This was the third time the same panel approved a genocide bill in the past seven years. But in 2000, former president Bill Clinton personally intervened at the last minute and prevented a House floor vote. And in 2005, the bill passed by the committee reached nowhere as then House speaker Dennis Hastert, a close ally of Bush, refused to bring it to the floor.

Lantos was the staunchest supporter of Turkey in the 2000 discussions of the genocide resolution. But in 2005, angered by the Turkish government's rapprochement with Syria and Iran, he voted for the bill "to punish Ankara" although he admitted that the Armenian killings did not amount to a genocide.

Jewish lawmakers unimpressed by Turkish lobbying

Egemen Bağıs, a top foreign policy adviser to Prime Minister Recep Tayyip Erdoğan and a deputy from the ruling Justice and Development Party (AKP), criticized Lantos' stance, saying, "we have seen that his understanding of history is changing in time."

Despite the color of their votes, Lantos and Ackerman also sought to appease Turkey. Lantos said that he would soon introduce a resolution marking the U.S.-Turkish friendship. Ackerman said: "This has been tough for me... I'm a big fan and supporter of Turkey."

Turkish diplomats had made a major effort to urge the committee's Jewish members to vote against the resolution. Turkey also lobbied Israel, with Foreign Minister Ali Babacan recently visiting Yad Vashem, or the Holocaust museum.

After the Anti-Defamation League, a leading U.S. Jewish group, shifted its position on the controversy in August, recognizing last century's Armenian killings as "tantamount to genocide," Turkey said the resolution's eventual approval on the House floor could adversely affect its close relations with Israel.

But the panel vote proved that Ankara's warning did not impress the committee's Jewish members.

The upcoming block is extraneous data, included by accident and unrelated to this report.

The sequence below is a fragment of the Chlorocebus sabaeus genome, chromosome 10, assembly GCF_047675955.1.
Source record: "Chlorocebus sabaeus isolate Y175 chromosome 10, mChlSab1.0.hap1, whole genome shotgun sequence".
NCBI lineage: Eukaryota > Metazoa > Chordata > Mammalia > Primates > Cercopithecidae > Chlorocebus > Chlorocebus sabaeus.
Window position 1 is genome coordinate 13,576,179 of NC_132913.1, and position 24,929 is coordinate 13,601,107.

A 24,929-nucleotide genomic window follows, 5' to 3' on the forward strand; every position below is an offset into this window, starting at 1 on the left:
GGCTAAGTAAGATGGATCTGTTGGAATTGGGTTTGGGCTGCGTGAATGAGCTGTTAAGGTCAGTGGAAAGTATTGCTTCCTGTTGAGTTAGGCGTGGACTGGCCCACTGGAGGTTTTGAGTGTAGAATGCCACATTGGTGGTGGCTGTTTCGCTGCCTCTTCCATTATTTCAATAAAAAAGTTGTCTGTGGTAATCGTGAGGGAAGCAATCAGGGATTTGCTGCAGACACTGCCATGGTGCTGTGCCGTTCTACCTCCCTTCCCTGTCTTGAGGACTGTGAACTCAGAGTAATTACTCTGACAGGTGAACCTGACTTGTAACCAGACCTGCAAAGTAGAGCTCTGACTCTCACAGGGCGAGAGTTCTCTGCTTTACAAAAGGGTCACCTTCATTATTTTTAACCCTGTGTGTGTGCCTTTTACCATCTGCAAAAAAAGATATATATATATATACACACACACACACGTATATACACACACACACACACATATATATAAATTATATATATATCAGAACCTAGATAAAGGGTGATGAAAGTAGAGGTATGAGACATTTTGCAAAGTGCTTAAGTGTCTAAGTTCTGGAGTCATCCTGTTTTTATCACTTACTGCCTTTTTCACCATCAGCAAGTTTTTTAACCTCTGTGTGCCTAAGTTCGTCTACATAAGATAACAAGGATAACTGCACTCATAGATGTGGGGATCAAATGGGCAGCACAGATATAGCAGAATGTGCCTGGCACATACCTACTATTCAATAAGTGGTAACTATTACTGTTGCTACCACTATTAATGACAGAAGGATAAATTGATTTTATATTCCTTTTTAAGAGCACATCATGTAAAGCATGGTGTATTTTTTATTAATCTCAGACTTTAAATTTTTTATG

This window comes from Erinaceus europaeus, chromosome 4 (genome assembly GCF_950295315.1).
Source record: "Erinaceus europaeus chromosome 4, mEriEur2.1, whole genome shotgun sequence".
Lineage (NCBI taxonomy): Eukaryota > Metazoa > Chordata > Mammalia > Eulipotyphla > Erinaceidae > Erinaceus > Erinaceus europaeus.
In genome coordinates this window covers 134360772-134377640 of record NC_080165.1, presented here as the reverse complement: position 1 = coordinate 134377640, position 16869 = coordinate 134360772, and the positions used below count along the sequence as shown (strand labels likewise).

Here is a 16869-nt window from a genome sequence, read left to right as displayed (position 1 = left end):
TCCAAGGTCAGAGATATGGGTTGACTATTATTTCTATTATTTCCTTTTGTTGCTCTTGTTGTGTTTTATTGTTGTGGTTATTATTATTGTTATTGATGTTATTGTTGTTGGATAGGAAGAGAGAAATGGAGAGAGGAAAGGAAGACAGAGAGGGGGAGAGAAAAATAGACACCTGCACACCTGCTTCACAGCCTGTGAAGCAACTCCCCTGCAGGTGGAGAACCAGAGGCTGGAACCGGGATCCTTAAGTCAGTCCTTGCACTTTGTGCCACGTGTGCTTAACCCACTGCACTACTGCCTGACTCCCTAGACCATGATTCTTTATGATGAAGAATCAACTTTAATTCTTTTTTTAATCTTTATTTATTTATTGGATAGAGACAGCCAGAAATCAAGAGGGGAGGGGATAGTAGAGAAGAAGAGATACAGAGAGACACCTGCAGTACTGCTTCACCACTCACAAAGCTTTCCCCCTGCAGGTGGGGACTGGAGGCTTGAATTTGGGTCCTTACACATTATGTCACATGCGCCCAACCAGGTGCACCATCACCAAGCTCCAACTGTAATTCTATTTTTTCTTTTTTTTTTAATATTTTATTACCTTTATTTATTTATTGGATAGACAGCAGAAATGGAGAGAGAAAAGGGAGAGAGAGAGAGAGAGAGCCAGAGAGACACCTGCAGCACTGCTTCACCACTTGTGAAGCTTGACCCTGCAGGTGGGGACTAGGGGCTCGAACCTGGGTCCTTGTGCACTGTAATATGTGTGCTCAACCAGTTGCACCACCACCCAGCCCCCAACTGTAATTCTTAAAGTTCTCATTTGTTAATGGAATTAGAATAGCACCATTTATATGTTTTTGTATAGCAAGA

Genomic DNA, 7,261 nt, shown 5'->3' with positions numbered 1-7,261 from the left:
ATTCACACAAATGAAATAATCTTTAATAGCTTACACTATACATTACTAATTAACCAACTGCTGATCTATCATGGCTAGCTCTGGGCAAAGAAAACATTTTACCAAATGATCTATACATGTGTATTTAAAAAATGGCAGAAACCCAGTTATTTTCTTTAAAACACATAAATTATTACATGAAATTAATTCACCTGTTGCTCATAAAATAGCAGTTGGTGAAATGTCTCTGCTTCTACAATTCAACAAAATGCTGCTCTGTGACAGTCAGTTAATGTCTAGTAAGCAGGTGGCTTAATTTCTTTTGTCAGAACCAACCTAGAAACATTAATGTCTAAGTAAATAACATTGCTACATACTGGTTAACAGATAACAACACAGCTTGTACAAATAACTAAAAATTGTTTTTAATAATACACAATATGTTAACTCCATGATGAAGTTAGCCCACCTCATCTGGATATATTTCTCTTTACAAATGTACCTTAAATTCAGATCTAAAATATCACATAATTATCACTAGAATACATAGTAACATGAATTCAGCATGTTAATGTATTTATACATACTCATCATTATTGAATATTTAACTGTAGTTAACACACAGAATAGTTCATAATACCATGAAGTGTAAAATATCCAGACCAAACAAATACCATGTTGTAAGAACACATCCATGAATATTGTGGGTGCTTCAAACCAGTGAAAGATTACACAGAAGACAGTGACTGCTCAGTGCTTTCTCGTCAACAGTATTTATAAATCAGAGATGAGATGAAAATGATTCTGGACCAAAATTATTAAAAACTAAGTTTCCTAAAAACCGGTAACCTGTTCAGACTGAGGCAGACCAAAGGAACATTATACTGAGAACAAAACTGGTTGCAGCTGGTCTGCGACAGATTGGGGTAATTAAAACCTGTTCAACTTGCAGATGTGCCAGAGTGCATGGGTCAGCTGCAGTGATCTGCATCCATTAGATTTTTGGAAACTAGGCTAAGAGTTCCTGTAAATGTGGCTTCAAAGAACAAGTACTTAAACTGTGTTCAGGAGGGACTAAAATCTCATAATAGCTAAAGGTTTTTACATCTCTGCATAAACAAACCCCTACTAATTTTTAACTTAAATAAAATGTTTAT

Among them, Sherman, Ackerman, Berman and Engel have consistently voted for genocide resolutions over the past seven years, while Wexler has consistently opposed the measures. Klein and Giffords, two junior lawmakers who are not among the latest measure's cosponsors, acted in line with the majority of their fellow Jewish congressmen.

The Bush administration strongly lobbied on Turkey's behalf before the vote, managing to persuade several Republicans to vote against the genocide measure. For instance, Illeana Ros-Lehtinen of Florida, the ranking Republican member in the committee and earlier a strong supporter of the Armenian cause, voted against the bill.

In another interesting example, Luis Fortuno, a Republican representative from Puerto Rico, said he decided to vote against the resolution after Bush personally called him on his cell phone and lobbied in Spanish.

1 comment:

Anonymous said...

Muslims Against Sharia commend House Democrats and Speaker Pelosi for pressing ahead with an Armenian genocide bill. Republican opposition to the bill is pure manifestation of moral relativism.
Muslims Against Sharia condemn Turkish government for refusing to acknowledge Armenian genocide and recalling its US ambassador in response to the bill.

Source: AFP